Skip to comments.41-year-old N.Y. doc answers Air Force's call
Posted on 05/15/2007 5:40:25 PM PDT by SandRat
/15/2007 - NEW YORK (AFPN) -- Little else is audible above the sounds of construction and traffic. Although it's been nearly six years, a constant flow of onlookers still gather on the breezeway above to view the site of one of the most tragic events in American history -- 9/11.
Passersby pause at the "Ten House" long enough to admire the bronze wall sculpture that memorializes the firefighters lost on that day. Others, on their daily commutes, steal a glance at the bright, red fire trucks parked just inside the open garage of the firehouse that faces the fenced perimeter of Ground Zero.
It is here that a 41-year-old physician and volunteer firefighter took an oath that will change his life for years to come. On May 10, Dr. Alan Flower, a 14-year physician and native New Yorker, crossed into the blue.
"We stand here in the shadows and surrounded by the spirits of great heroes," said Maj. Gen. Rick Rosborg, childhood friend and officiator of Dr. Flower's commissioning ceremony. "The great heroes who rolled out of Ten House on that horrible September morning; who ended up sacrificing their lives and their futures for their families and their communities and for this country.
"As we stand in the shadows, surrounded by the spirits of those tremendous men and women of the U.S. military fighting the war on terrorism who are suffering and, in fact dying, for our country, I couldn't think of a more fitting place or a better time to swear in and commission Dr. Alan Flower into the U.S. Air Force medical corps," General Rosborg said. "It is truly a great, great afternoon."
Although Dr. Flower has been a civilian family practice physician for the last 14 years, he said the attacks of September 11 and the aftermath are what prompted his decision to join.
"It's a calling," he said. "After 9/11, I had a young son and I realized I would gladly lay down my life to give him 37 good years like I'd had. That was the whisper that started the call, and it just became louder and louder as time drew on. When I had my second son, I was looking for a change and along came a post card from the Air Force Recruiting Center. I filled it out, sent it in, and eight weeks later I was called by the recruiter."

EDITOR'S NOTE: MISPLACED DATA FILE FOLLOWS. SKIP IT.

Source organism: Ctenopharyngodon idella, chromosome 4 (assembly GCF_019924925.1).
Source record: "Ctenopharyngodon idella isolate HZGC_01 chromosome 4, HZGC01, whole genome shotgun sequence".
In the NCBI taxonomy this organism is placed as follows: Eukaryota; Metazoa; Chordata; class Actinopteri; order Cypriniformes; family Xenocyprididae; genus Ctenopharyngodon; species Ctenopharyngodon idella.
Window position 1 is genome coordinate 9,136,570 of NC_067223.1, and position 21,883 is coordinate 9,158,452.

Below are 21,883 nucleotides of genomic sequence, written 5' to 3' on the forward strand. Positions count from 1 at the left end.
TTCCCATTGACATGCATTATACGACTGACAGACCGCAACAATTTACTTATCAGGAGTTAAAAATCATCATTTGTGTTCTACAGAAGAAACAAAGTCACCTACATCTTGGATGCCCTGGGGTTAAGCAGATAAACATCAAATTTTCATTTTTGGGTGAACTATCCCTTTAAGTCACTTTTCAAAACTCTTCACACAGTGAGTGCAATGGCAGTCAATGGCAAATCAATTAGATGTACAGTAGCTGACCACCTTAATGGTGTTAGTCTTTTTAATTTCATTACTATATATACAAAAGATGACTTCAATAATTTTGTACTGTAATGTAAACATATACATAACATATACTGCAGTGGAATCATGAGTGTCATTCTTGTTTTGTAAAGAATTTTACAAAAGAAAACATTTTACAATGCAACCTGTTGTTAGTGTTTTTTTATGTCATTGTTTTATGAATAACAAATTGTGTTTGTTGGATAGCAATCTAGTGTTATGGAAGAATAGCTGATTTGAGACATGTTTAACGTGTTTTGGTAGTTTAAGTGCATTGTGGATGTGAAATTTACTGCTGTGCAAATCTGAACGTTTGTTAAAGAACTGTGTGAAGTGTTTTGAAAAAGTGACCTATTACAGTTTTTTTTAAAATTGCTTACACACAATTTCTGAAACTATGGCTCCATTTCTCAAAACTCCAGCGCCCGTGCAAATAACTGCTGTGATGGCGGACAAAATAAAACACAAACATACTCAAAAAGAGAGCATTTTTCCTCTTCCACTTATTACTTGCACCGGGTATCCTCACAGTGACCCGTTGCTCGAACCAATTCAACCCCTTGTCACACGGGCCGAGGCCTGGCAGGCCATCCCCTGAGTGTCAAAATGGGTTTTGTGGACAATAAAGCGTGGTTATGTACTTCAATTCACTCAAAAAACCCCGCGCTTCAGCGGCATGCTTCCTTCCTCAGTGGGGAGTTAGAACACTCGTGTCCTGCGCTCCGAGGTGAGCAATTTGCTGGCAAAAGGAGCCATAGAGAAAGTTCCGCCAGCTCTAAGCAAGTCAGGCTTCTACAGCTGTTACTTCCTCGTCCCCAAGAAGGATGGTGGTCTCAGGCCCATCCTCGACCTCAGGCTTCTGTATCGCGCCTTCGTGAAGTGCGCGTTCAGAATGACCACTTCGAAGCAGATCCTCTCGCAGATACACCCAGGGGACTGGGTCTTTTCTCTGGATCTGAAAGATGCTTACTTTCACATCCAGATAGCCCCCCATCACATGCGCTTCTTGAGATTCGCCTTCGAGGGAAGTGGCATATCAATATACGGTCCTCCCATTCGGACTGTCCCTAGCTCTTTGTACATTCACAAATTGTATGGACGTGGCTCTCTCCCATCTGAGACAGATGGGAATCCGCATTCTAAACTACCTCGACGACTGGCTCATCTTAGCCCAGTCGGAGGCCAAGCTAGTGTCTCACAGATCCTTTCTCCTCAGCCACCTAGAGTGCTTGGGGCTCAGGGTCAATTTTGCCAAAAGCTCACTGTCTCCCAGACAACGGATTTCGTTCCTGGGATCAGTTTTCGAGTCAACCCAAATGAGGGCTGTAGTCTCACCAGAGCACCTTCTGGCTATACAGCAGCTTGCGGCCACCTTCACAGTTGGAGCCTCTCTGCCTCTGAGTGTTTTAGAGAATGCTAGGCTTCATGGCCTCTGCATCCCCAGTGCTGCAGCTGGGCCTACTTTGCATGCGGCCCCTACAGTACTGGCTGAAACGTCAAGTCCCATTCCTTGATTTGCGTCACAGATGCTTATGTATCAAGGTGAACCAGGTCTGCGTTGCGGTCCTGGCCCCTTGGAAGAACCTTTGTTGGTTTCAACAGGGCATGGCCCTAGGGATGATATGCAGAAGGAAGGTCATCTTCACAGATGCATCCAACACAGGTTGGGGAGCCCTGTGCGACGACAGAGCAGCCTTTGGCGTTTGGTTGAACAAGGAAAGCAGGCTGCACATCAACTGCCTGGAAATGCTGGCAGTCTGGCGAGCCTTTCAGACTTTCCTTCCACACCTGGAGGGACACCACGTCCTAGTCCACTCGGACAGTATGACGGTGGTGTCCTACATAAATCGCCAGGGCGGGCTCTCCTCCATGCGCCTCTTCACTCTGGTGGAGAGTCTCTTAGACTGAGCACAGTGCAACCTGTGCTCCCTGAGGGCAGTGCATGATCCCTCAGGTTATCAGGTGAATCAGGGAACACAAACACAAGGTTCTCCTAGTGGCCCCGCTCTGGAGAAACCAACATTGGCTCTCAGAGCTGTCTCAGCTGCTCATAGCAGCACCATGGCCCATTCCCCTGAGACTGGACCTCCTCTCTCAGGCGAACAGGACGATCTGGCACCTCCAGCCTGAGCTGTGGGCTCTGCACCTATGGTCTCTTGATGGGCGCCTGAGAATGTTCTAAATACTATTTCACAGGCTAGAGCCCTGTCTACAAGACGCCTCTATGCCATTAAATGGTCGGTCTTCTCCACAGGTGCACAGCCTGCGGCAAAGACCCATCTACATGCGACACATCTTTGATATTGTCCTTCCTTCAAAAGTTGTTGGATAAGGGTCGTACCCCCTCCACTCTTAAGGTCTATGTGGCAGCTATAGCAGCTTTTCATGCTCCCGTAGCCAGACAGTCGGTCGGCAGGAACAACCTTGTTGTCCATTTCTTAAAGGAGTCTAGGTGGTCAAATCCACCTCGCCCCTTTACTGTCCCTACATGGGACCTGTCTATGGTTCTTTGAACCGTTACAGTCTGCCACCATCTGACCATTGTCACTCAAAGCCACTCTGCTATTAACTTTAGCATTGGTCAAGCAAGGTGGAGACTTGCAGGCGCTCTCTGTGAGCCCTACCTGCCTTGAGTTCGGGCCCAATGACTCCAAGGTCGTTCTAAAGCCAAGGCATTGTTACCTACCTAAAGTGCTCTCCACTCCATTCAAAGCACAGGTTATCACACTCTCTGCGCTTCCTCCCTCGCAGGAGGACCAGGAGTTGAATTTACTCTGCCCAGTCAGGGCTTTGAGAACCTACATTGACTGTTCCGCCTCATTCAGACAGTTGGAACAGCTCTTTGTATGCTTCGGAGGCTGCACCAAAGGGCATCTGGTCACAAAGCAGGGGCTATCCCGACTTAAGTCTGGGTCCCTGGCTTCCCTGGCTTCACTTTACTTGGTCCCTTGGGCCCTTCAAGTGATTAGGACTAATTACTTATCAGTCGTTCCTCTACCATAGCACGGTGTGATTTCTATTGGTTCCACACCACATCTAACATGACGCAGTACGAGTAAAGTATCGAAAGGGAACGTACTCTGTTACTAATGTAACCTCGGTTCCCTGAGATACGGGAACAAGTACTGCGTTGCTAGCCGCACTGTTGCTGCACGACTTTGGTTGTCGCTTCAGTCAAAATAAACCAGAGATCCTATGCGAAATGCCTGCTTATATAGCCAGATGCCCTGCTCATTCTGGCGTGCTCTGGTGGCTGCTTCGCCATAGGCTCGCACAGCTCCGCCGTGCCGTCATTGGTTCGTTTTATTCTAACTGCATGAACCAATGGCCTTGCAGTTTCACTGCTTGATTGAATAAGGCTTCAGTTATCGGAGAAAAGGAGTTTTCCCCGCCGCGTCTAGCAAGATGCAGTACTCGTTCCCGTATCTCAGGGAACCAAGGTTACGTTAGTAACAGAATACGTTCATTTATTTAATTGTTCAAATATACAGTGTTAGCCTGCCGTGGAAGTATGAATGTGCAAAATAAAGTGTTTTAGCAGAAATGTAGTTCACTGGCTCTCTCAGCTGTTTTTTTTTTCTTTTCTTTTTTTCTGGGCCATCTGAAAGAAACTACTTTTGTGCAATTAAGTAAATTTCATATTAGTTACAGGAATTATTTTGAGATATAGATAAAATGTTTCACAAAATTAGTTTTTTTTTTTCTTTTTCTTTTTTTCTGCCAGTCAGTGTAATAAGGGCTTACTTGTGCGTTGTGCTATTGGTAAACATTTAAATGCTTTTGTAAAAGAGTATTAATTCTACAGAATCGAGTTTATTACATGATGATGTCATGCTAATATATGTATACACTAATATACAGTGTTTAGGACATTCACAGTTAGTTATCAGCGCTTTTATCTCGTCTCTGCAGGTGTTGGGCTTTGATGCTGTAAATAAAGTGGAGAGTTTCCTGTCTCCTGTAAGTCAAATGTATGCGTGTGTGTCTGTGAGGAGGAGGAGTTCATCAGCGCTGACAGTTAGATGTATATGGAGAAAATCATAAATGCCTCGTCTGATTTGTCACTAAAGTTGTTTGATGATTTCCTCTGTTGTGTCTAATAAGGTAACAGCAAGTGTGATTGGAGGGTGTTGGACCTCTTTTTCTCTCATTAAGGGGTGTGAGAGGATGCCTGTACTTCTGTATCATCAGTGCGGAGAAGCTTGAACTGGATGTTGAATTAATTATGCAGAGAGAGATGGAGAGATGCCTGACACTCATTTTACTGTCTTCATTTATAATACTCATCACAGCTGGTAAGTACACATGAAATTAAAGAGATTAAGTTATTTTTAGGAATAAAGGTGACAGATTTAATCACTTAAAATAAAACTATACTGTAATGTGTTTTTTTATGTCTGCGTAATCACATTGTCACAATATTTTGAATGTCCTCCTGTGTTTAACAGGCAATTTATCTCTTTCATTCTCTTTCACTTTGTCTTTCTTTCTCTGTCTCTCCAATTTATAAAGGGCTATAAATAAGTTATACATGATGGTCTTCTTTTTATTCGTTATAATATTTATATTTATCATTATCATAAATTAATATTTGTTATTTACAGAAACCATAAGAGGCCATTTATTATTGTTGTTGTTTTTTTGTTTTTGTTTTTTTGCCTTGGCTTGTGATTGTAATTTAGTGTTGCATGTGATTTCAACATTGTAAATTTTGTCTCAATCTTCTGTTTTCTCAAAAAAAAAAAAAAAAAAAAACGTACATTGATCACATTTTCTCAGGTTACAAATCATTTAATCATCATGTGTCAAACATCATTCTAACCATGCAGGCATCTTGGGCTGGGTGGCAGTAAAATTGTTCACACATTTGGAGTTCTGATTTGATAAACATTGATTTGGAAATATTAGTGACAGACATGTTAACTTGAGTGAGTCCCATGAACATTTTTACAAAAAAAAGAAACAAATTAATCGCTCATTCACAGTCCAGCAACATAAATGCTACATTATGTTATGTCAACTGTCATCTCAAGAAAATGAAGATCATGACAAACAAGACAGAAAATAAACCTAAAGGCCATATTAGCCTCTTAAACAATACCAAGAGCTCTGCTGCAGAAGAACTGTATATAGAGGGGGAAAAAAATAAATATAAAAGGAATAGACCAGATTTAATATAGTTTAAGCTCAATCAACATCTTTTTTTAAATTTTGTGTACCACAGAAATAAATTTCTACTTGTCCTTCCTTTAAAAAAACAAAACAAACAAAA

The process to qualify was a long, tedious one, Dr. Flower said. But he decided to stay the course.
"I remembered what the commander in chief said about 'uncompromised resolve,'" he said. "We leaned forward and saw it through, and did what we had to do to get here. My family is excited and apprehensive at the same time, but I know after going forward and feeling the pride I felt tonight that everything's going to be great."
The Air Force currently has a need for 129 family physicians, and it's rare to receive a response from someone like Dr. Flower, said Tech. Sgt. Trevor Falnes, a recruiter with the 314th Recruiting Squadron in New York City. Sergeant Falnes only recruits physicians for the Air Force and was Dr. Flower's recruiter.
"He responded through recruiter-generated mail," Sergeant Falnes said. "It seems like we get a million no's for every yes when we send those out, so it's very refreshing to get someone who was not only excited about the Air Force, but who was actually qualified to join. [Dr. Flower] is an intriguing man and a great physician. He's a family man, a beautiful American and I think he's going to be a great physician in the Air Force."
The doctor, now Major Flower, is expected to report with his family to the 4th Fighter Wing, 335th Fighter Squadron at Seymour-Johnson Air Force Base, N.C., following completion of commissioned officer training this summer.
"I'll be honored to take care of the men and women who take care of the nation," he said. "That's the driving force. That's enough to make somebody come in and cross into the blue."
A True Patriot
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